The person who apparently gained access to Sarah Palin's e-mail account says it was easy -- the governor answered her "security questions" factually, and they were easily researched.
This might make you wonder about how secure your accounts are. If you're answering your security questions factually with easily researched answers, well, they're not.
But there's no law that says you have to answer them factually. You have a couple of options. One is to lie. If your favorite teacher was bald, give his name as Mr. Clean, not his real name. Another idea is to add a nonsense syllable to your answers. Your first pet's name, Tiger, becomes TigerYO or TigerHA.
There's always been some controversy about whether you should write down passwords and security answers, but I think Bruce Schneier has it right when he says you're safer using strong passwords, writing them down, and storing them in a secure place, than using simple passwords you can remember but which are much more vulnerable. If you're using a gimmick to make your security questions safer, the same goes for those answers.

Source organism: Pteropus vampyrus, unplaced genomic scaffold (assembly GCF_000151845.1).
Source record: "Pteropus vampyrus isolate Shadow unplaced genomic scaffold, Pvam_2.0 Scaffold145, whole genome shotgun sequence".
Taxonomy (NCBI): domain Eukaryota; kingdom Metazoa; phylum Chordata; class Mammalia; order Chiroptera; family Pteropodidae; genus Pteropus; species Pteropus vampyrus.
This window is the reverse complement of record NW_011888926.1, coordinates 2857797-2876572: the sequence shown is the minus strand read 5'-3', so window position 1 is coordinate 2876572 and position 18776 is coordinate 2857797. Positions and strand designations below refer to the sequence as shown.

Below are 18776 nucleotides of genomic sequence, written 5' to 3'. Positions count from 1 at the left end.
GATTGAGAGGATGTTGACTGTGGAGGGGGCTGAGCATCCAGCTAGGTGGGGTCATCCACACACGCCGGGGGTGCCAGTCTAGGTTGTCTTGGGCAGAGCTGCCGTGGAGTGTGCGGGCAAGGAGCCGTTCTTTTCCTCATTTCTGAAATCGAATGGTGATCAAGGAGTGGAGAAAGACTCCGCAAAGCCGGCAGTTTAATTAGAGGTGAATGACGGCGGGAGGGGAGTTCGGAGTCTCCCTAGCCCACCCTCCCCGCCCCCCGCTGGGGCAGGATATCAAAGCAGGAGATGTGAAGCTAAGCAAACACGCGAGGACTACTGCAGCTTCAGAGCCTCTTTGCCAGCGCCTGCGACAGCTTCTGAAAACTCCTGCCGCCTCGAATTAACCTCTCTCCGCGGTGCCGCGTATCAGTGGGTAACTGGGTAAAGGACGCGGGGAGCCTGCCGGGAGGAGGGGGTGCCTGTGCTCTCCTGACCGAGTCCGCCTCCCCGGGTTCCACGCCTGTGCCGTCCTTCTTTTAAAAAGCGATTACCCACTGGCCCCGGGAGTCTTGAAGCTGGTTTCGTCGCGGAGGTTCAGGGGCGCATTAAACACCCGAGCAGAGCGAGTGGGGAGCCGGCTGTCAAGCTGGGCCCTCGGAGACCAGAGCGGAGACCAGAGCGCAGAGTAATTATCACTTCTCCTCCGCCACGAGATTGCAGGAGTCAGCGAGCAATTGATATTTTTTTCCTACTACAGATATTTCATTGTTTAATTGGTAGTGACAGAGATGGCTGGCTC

Most of us are not as likely to become targets of this kind of "hacking" as a VP candidate, but safe computing is usually fairly easy and a good habit to cultivate.